The Standard Abdominoplasty

This is also called an abdominoplasty or tummy tuck. In this procedure excess skin and fat can be removed, abdominal contours and scars improved, and the muscles tightened. Different combinations are combined in the various procedures.

The excess skin and fat of the abdominal wall between the pubic area and the umbilicus (navel) is removed leaving the umbilicus in place. The skin of the abdominal wall at the level of the umbilicus is then drawn down to suture it at the pubic level. The patient is left with a long, usually curved scar across the lower part of the abdominal wall at the level of the pubic hair. There is also a scar around the umbilicus. Any looseness of the muscles of the abdominal wall or hernia is repaired at the same time.

Liposuction may be carried out during this procedure to thin the abdominal wall, or as a separate procedure either before or after the abdominoplasty.
In the mini-abdominoplasty surplus skin below the umbilicus is removed leaving a low abdominal scar at the level of the pubic hair. The umbilicus is not disturbed but liposuction is usually carried out at the same time as the procedure to reduce the thickness of fat in the abdominal wall and any laxity or hernia of the abdominal wall is repaired at the same time.

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In the extended abdominoplasty surplus skin and fat of the loins and back are also removed so that the scar extends around the flanks on to the lower back.
The endoscopic abdominoplasty is used to tighten the muscles of the abdominal wall to give a better contour and is carried out through a short transverse incision above the pubic hair. Skin is not removed but liposuction can be carried out at the same time.

The apronectomy is a modification of the mini-abdominoplasty for patients who have a large excess of skin and fat hanging down over the pubic area. In this procedure only the surplus skin and fat is removed. The scar is long and transverse extending from one side of the apron to the other.

Modifications to the abdominoplasty skin excision are made when the patient has particular problems associated with scars from previous operations.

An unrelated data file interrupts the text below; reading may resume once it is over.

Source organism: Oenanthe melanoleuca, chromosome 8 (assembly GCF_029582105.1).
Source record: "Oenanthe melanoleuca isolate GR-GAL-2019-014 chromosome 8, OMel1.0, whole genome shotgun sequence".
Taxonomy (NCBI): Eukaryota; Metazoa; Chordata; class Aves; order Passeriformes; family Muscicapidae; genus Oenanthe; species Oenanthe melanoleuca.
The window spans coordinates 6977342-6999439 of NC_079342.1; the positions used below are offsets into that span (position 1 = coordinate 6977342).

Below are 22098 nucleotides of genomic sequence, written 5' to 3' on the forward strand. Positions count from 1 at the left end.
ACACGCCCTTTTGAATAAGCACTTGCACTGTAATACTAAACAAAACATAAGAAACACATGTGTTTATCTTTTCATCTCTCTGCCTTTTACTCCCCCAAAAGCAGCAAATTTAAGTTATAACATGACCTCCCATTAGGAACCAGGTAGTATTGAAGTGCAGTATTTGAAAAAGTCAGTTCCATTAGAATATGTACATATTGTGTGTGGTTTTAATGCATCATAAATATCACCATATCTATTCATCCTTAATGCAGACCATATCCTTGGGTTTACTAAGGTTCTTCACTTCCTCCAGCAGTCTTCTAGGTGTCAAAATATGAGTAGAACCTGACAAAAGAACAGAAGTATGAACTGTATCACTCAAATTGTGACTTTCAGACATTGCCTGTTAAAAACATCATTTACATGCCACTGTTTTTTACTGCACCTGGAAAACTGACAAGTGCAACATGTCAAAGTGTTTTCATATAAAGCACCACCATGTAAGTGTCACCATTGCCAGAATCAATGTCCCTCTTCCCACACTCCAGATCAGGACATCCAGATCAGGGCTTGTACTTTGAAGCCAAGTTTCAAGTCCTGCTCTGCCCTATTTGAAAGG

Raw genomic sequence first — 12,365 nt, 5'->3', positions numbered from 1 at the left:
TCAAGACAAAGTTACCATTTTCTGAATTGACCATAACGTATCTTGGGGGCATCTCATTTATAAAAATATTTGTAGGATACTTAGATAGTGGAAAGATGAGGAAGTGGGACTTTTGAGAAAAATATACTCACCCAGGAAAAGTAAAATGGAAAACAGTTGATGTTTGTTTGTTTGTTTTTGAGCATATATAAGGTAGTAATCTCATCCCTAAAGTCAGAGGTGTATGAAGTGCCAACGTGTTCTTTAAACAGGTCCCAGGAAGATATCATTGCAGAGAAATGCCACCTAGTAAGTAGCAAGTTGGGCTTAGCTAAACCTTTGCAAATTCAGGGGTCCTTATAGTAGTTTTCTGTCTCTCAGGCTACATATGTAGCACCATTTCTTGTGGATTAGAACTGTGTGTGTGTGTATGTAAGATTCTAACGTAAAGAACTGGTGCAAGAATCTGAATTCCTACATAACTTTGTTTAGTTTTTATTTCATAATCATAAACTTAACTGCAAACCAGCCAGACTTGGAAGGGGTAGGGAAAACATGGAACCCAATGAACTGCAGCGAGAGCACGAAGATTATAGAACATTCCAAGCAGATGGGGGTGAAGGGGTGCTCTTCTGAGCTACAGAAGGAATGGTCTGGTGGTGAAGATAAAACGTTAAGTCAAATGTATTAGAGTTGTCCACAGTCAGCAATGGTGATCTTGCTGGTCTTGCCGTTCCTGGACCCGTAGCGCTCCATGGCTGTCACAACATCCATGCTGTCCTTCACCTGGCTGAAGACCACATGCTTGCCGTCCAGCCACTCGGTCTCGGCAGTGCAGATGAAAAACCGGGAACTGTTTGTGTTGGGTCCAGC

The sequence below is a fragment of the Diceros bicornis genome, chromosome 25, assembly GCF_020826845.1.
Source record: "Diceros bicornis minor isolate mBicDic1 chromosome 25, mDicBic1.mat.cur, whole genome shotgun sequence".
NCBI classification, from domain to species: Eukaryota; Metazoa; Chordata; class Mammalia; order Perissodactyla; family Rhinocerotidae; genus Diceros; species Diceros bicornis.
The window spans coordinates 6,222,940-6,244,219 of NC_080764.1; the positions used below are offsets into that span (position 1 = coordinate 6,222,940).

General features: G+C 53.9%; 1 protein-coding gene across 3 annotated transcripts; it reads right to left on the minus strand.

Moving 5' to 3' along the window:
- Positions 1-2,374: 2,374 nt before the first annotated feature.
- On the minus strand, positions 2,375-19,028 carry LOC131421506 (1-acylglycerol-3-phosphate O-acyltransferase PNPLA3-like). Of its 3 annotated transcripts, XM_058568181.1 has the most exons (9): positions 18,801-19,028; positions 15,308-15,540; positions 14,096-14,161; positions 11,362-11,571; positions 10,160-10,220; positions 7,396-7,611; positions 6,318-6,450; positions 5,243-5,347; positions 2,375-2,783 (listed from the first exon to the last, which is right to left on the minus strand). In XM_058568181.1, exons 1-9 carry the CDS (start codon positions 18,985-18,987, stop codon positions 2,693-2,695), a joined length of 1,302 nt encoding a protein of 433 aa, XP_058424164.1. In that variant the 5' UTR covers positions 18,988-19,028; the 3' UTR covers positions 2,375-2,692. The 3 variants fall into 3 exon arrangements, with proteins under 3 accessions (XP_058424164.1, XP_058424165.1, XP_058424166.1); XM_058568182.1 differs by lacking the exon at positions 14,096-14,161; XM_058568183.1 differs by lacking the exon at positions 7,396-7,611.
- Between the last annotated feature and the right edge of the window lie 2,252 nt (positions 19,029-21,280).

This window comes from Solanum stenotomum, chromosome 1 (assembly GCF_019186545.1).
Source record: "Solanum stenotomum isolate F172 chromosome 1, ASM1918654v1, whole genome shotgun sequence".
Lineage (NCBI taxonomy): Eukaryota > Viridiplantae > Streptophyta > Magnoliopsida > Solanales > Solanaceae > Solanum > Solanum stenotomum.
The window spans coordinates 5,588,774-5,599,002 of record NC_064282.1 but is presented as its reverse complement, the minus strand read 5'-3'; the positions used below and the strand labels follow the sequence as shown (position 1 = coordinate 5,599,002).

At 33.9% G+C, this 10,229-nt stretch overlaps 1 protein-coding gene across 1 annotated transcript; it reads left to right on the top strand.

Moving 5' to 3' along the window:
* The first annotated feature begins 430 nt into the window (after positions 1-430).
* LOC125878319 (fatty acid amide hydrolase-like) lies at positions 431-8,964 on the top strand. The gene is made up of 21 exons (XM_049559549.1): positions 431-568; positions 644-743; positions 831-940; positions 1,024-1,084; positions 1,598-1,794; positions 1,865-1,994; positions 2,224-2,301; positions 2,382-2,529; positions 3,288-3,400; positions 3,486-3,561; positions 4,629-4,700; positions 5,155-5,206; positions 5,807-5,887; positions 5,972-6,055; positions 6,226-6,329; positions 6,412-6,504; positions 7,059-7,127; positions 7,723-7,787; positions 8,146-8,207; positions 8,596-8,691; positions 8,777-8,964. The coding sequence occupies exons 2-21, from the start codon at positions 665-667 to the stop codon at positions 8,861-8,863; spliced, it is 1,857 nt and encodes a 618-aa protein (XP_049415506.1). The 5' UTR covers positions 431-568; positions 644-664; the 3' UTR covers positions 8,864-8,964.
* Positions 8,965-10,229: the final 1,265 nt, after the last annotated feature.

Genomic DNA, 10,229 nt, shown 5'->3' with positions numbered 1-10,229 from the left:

An alternative procedure which should always be considered instead of many of the above is liposuction on its own. This reduces fat and causes just a little retraction of the skin.

Who is a candidate?

Anyone who has abdominal skin and fat may be a candidate. With women the problem is usually caused by pregnancy, but is greatly aggravated by weight loss. The muscles of the abdominal wall may be weakened by pregnancy and actually pulled apart in the middle (divarification of recti). Men are similarly affected by weight loss. Stretch marks (striae) are simply the scars which are left after extreme stretching of the skin. They are usually most apparent on the lower part of the abdominal wall. There is no specific treatment for these stretch marks, but many of them are excised in an abdominal reduction and those that are left are tightened making them look less obvious.

Patients that are unable to tighten the abdominal wall skin with exercise or wish to achieve a smoother flatter abdomen will also benefit.

What are the consequences?

The patient is left with noticeable scars. The main scar runs transversely across the lower part of the abdomen (see illustrations above) and in a standard abdominal reduction there will be a scar around the umbilicus. Other or different scars may be left where the patient has particular individual problems. Some patients make better scars than others and in any case all scars are red initially. It is essential that the patient understands where these scars will be and should discuss them with the surgeon. Although we try and hide them beneath underwear and swimwear, fashions can change making previously covered scars visible.

There is numbness in the lower part of the abdominal wall after surgery. This is usually temporary but could be permanent. Swelling above the scar is usually present due to a collection of tissue fluid which normally drains to the groin. This swelling or oedema settles within a few months.

What are the limitations?

The skin is usually tightened downwards and this does not tighten the waist. If this is desired then one can consider removing skin vertically, but one should bear in mind that vertical scars of the abdomen are less good. The tissue of the abdominal wall is generally fatter than the groin and if liposuction is not carried out a fatty bulge may remain above the scar.

The beneficial effects of the operation will last well. However, the effects will be maintained better if the patient keeps exercising the muscles and the weight steady. A further pregnancy will of course stretch the skin again, although probably not to the same degree.